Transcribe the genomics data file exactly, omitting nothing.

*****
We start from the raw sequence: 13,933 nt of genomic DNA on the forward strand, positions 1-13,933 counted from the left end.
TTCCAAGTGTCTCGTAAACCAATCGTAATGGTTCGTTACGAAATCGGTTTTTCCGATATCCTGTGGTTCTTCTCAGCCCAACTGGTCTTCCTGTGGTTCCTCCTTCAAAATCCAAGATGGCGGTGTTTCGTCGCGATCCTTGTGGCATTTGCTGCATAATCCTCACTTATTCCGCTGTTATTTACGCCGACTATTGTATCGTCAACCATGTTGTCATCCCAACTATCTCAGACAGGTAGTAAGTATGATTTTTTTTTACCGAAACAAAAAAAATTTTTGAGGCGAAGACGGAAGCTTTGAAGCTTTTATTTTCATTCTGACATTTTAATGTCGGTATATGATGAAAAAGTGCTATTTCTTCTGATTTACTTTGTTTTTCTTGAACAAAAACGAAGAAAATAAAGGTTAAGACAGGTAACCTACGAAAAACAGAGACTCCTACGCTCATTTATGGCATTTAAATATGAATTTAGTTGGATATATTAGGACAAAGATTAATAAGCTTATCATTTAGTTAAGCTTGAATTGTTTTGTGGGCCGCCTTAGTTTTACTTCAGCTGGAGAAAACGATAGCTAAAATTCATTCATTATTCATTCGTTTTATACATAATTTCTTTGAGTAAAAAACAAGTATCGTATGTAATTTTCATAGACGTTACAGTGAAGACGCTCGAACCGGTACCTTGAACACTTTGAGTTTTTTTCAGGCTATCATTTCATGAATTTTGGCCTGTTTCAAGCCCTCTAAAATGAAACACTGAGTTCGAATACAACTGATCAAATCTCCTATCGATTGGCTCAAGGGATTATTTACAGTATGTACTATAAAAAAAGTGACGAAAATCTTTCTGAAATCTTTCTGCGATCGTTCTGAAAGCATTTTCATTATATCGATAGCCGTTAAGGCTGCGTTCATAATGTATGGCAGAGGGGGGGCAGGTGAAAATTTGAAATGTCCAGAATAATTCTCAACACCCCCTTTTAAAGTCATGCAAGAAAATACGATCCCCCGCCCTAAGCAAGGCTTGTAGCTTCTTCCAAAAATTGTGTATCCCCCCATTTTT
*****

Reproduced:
We start from the raw sequence: 13,933 nt of genomic DNA on the forward strand, positions 1-13,933 counted from the left end.
TTCCAAGTGTCTCGTAAACCAATCGTAATGGTTCGTTACGAAATCGGTTTTTCCGATATCCTGTGGTTCTTCTCAGCCCAACTGGTCTTCCTGTGGTTCCTCCTTCAAAATCCAAGATGGCGGTGTTTCGTCGCGATCCTTGTGGCATTTGCTGCATAATCCTCACTTATTCCGCTGTTATTTACGCCGACTATTGTATCGTCAACCATGTTGTCATCCCAACTATCTCAGACAGGTAGTAAGTATGATTTTTTTTTACCGAAACAAAAAAAATTTTTGAGGCGAAGACGGAAGCTTTGAAGCTTTTATTTTCATTCTGACATTTTAATGTCGGTATATGATGAAAAAGTGCTATTTCTTCTGATTTACTTTGTTTTTCTTGAACAAAAACGAAGAAAATAAAGGTTAAGACAGGTAACCTACGAAAAACAGAGACTCCTACGCTCATTTATGGCATTTAAATATGAATTTAGTTGGATATATTAGGACAAAGATTAATAAGCTTATCATTTAGTTAAGCTTGAATTGTTTTGTGGGCCGCCTTAGTTTTACTTCAGCTGGAGAAAACGATAGCTAAAATTCATTCATTATTCATTCGTTTTATACATAATTTCTTTGAGTAAAAAACAAGTATCGTATGTAATTTTCATAGACGTTACAGTGAAGACGCTCGAACCGGTACCTTGAACACTTTGAGTTTTTTTCAGGCTATCATTTCATGAATTTTGGCCTGTTTCAAGCCCTCTAAAATGAAACACTGAGTTCGAATACAACTGATCAAATCTCCTATCGATTGGCTCAAGGGATTATTTACAGTATGTACTATAAAAAAAGTGACGAAAATCTTTCTGAAATCTTTCTGCGATCGTTCTGAAAGCATTTTCATTATATCGATAGCCGTTAAGGCTGCGTTCATAATGTATGGCAGAGGGGGGGCAGGTGAAAATTTGAAATGTCCAGAATAATTCTCAACACCCCCTTTTAAAGTCATGCAAGAAAATACGATCCCCCGCCCTAAGCAAGGCTTGTAGCTTCTTCCAAAAATTGTGTATCCCCCCATTTTT